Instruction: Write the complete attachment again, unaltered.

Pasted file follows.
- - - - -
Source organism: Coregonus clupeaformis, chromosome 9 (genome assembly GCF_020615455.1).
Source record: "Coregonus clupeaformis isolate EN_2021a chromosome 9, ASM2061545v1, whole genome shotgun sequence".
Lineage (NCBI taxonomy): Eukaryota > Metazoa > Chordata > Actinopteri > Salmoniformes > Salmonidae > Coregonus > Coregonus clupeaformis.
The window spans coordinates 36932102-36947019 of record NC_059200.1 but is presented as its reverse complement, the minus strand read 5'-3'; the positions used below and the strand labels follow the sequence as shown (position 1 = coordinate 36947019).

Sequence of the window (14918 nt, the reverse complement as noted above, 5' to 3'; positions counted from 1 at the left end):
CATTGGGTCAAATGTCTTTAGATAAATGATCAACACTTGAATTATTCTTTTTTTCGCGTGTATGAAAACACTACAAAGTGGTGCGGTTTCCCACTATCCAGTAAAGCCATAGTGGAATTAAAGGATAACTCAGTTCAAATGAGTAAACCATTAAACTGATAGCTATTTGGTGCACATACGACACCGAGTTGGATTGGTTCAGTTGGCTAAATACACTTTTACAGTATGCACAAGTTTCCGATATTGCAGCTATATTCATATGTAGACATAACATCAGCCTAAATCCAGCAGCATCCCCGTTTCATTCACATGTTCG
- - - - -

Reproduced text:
Source organism: Coregonus clupeaformis, chromosome 9 (genome assembly GCF_020615455.1).
Source record: "Coregonus clupeaformis isolate EN_2021a chromosome 9, ASM2061545v1, whole genome shotgun sequence".
Lineage (NCBI taxonomy): Eukaryota > Metazoa > Chordata > Actinopteri > Salmoniformes > Salmonidae > Coregonus > Coregonus clupeaformis.
The window spans coordinates 36932102-36947019 of record NC_059200.1 but is presented as its reverse complement, the minus strand read 5'-3'; the positions used below and the strand labels follow the sequence as shown (position 1 = coordinate 36947019).

Sequence of the window (14918 nt, the reverse complement as noted above, 5' to 3'; positions counted from 1 at the left end):
CATTGGGTCAAATGTCTTTAGATAAATGATCAACACTTGAATTATTCTTTTTTTCGCGTGTATGAAAACACTACAAAGTGGTGCGGTTTCCCACTATCCAGTAAAGCCATAGTGGAATTAAAGGATAACTCAGTTCAAATGAGTAAACCATTAAACTGATAGCTATTTGGTGCACATACGACACCGAGTTGGATTGGTTCAGTTGGCTAAATACACTTTTACAGTATGCACAAGTTTCCGATATTGCAGCTATATTCATATGTAGACATAACATCAGCCTAAATCCAGCAGCATCCCCGTTTCATTCACATGTTCG